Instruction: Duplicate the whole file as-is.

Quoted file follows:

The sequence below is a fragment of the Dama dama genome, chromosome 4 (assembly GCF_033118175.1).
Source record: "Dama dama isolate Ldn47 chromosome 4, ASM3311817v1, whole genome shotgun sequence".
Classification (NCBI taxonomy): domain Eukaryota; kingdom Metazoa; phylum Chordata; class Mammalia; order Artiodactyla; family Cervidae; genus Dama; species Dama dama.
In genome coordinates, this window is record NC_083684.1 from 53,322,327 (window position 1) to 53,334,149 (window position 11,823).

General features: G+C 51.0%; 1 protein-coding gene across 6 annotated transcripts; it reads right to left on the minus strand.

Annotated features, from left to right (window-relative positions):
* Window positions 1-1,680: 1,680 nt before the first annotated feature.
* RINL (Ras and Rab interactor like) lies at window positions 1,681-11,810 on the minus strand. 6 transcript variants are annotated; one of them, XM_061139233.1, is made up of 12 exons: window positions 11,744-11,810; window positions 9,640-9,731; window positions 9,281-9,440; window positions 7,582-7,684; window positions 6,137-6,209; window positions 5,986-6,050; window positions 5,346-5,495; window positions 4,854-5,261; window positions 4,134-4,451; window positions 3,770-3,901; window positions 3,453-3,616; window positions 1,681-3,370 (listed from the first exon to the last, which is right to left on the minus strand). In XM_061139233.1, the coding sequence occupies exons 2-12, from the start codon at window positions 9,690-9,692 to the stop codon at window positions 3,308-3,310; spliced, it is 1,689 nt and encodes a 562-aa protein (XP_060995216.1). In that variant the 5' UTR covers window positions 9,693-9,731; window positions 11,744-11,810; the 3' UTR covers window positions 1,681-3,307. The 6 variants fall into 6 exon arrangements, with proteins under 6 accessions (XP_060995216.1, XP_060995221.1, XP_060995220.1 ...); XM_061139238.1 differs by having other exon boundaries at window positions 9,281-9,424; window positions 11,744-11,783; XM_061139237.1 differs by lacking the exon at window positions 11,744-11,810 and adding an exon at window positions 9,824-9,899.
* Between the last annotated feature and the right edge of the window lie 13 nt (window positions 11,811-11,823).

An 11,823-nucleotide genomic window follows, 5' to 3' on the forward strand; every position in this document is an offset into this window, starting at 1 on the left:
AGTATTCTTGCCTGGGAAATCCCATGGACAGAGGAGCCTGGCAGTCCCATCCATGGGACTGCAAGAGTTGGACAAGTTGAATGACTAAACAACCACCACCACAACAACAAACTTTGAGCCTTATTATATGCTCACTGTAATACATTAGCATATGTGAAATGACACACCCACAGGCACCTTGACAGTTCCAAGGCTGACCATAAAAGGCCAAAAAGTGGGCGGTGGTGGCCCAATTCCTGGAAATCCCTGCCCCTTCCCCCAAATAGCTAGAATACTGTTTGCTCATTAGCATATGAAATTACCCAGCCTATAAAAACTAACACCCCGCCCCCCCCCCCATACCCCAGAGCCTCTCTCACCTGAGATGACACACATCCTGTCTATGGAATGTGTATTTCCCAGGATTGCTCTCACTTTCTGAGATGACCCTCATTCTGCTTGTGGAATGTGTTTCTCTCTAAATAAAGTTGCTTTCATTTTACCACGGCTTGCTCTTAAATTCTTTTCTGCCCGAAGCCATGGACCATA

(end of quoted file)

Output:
The sequence below is a fragment of the Dama dama genome, chromosome 4 (assembly GCF_033118175.1).
Source record: "Dama dama isolate Ldn47 chromosome 4, ASM3311817v1, whole genome shotgun sequence".
Classification (NCBI taxonomy): domain Eukaryota; kingdom Metazoa; phylum Chordata; class Mammalia; order Artiodactyla; family Cervidae; genus Dama; species Dama dama.
In genome coordinates, this window is record NC_083684.1 from 53,322,327 (window position 1) to 53,334,149 (window position 11,823).

General features: G+C 51.0%; 1 protein-coding gene across 6 annotated transcripts; it reads right to left on the minus strand.

Annotated features, from left to right (window-relative positions):
* Window positions 1-1,680: 1,680 nt before the first annotated feature.
* RINL (Ras and Rab interactor like) lies at window positions 1,681-11,810 on the minus strand. 6 transcript variants are annotated; one of them, XM_061139233.1, is made up of 12 exons: window positions 11,744-11,810; window positions 9,640-9,731; window positions 9,281-9,440; window positions 7,582-7,684; window positions 6,137-6,209; window positions 5,986-6,050; window positions 5,346-5,495; window positions 4,854-5,261; window positions 4,134-4,451; window positions 3,770-3,901; window positions 3,453-3,616; window positions 1,681-3,370 (listed from the first exon to the last, which is right to left on the minus strand). In XM_061139233.1, the coding sequence occupies exons 2-12, from the start codon at window positions 9,690-9,692 to the stop codon at window positions 3,308-3,310; spliced, it is 1,689 nt and encodes a 562-aa protein (XP_060995216.1). In that variant the 5' UTR covers window positions 9,693-9,731; window positions 11,744-11,810; the 3' UTR covers window positions 1,681-3,307. The 6 variants fall into 6 exon arrangements, with proteins under 6 accessions (XP_060995216.1, XP_060995221.1, XP_060995220.1 ...); XM_061139238.1 differs by having other exon boundaries at window positions 9,281-9,424; window positions 11,744-11,783; XM_061139237.1 differs by lacking the exon at window positions 11,744-11,810 and adding an exon at window positions 9,824-9,899.
* Between the last annotated feature and the right edge of the window lie 13 nt (window positions 11,811-11,823).

An 11,823-nucleotide genomic window follows, 5' to 3' on the forward strand; every position in this document is an offset into this window, starting at 1 on the left:
AGTATTCTTGCCTGGGAAATCCCATGGACAGAGGAGCCTGGCAGTCCCATCCATGGGACTGCAAGAGTTGGACAAGTTGAATGACTAAACAACCACCACCACAACAACAAACTTTGAGCCTTATTATATGCTCACTGTAATACATTAGCATATGTGAAATGACACACCCACAGGCACCTTGACAGTTCCAAGGCTGACCATAAAAGGCCAAAAAGTGGGCGGTGGTGGCCCAATTCCTGGAAATCCCTGCCCCTTCCCCCAAATAGCTAGAATACTGTTTGCTCATTAGCATATGAAATTACCCAGCCTATAAAAACTAACACCCCGCCCCCCCCCCCATACCCCAGAGCCTCTCTCACCTGAGATGACACACATCCTGTCTATGGAATGTGTATTTCCCAGGATTGCTCTCACTTTCTGAGATGACCCTCATTCTGCTTGTGGAATGTGTTTCTCTCTAAATAAAGTTGCTTTCATTTTACCACGGCTTGCTCTTAAATTCTTTTCTGCCCGAAGCCATGGACCATA